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Cat 1,2 = carte blanche to be an a-hole(22 posts)

Cat 1,2 = carte blanche to be an a-holeeschelon
Apr 22, 2002 8:35 AM
I did this race this past weekend and got dropped bad in the B race...along with everyone else...bad head/cross winds...and Paris Rubaix (sp?) style conditions-3 miles of sloppy mud dirt road conditions.

Anyway, here's the scoop, I was all by myself just trying to finish the race with no paceline to help me...I noticed the A race group was closing in fast so I simply pulled over to the side of the road as far as I could go and still keep rolling along, and as soon as the A group passed me, some a-hole screams at me while passing to "get the f**k off the road!"...I mean, it's a frickin' race...I got really pissed, so I screamed at the top of my lungs f**k you! I mean, jesus; it's not like I was screwing up the paceline or stopping him from winning this race so that he could look good in front of the imaginary USPS scouts.

Anyone ever have to put up with these "I'm a god cat1,2 racer type?"
re: Cat 1,2 = carte blanche to be an a-holeMrCelloBoy
Apr 22, 2002 8:41 AM
I think you gave as good as you got. The world is full of A**holes. You just have to decide which ones to scratch.

Sounds like he gave you a good way to vent your frustration.
Lapped riders piss people off.mixinbeatz
Apr 22, 2002 9:48 AM
and for good reason. In two races so far this year, I have gotten very close to crashing into lapped riders that were tinkering along the road in the worst places. While this is not the riders fault, the promoters need to pull these people to make the field safer for all. While it may have seemed like a rude move for someone to yell at you, it may have seemed rude to him that he almost slammed into your back tire as you tinker down the road. Best policy, if you get lapped or passed by another group, either pull completely off the road or don't slow down soo much that you cause problems. Also don't take the yelling personal, that is part of the fun of bike racing.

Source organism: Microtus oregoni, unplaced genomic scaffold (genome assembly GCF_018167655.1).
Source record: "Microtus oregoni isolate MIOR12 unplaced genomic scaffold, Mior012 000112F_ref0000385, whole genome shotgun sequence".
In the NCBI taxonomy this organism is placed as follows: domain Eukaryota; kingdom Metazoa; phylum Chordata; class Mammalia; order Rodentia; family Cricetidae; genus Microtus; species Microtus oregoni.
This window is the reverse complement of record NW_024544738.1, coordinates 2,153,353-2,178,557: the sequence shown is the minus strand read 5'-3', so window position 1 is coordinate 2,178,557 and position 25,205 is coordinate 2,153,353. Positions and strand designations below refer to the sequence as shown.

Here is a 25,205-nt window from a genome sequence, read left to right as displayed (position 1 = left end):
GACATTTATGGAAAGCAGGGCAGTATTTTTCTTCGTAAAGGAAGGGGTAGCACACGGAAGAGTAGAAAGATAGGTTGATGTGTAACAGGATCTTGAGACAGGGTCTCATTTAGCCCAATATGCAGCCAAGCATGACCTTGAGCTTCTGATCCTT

Racing brings out the best and worse in everyone.MB1
Apr 22, 2002 8:43 AM
Look at it this way-if he was doing well he would never waste the time and energy on yelling at you.
A-holes: it's not just for Cat 1-2's anymoreTig
Apr 22, 2002 9:02 AM
I've seen my fair share of a-hole elitist Cat 1 or 2 racers, but the majority have been decent, if not nice people once they know you. Ah, there's the key... THEY must get to know and trust YOU sometimes before they start to acknowledge you! Stupid? Maybe. Think about this. By the time someone works their way up to such a level, they have learned to ride well and survive, but only after crashing far too many times, and usually thanks to some dumbass that pulled something stupid near them. They become distant and untrusting of unknown riders, or someone who doesn't look like they are safe. I'm not defending anyone for being an a-hole, but shedding a little light on why some are like this.